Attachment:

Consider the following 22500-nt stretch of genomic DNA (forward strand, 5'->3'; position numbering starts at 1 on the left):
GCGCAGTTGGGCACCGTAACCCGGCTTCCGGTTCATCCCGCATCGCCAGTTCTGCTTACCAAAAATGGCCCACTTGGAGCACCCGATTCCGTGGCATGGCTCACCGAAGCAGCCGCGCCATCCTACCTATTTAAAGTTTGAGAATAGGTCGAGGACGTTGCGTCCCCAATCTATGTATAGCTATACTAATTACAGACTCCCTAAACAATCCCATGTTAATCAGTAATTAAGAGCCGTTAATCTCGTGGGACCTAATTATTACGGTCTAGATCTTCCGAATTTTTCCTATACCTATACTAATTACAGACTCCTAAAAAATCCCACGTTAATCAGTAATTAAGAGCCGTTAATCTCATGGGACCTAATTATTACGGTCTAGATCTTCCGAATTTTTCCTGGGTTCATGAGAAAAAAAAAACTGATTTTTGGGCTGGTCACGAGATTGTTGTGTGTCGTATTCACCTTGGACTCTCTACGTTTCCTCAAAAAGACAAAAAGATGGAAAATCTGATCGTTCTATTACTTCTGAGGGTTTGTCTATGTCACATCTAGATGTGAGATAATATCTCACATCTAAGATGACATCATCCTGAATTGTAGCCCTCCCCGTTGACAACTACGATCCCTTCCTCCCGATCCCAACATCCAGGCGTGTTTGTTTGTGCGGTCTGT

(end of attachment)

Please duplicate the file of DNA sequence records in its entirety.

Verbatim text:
Consider the following 22500-nt stretch of genomic DNA (forward strand, 5'->3'; position numbering starts at 1 on the left):
GCGCAGTTGGGCACCGTAACCCGGCTTCCGGTTCATCCCGCATCGCCAGTTCTGCTTACCAAAAATGGCCCACTTGGAGCACCCGATTCCGTGGCATGGCTCACCGAAGCAGCCGCGCCATCCTACCTATTTAAAGTTTGAGAATAGGTCGAGGACGTTGCGTCCCCAATCTATGTATAGCTATACTAATTACAGACTCCCTAAACAATCCCATGTTAATCAGTAATTAAGAGCCGTTAATCTCGTGGGACCTAATTATTACGGTCTAGATCTTCCGAATTTTTCCTATACCTATACTAATTACAGACTCCTAAAAAATCCCACGTTAATCAGTAATTAAGAGCCGTTAATCTCATGGGACCTAATTATTACGGTCTAGATCTTCCGAATTTTTCCTGGGTTCATGAGAAAAAAAAAACTGATTTTTGGGCTGGTCACGAGATTGTTGTGTGTCGTATTCACCTTGGACTCTCTACGTTTCCTCAAAAAGACAAAAAGATGGAAAATCTGATCGTTCTATTACTTCTGAGGGTTTGTCTATGTCACATCTAGATGTGAGATAATATCTCACATCTAAGATGACATCATCCTGAATTGTAGCCCTCCCCGTTGACAACTACGATCCCTTCCTCCCGATCCCAACATCCAGGCGTGTTTGTTTGTGCGGTCTGT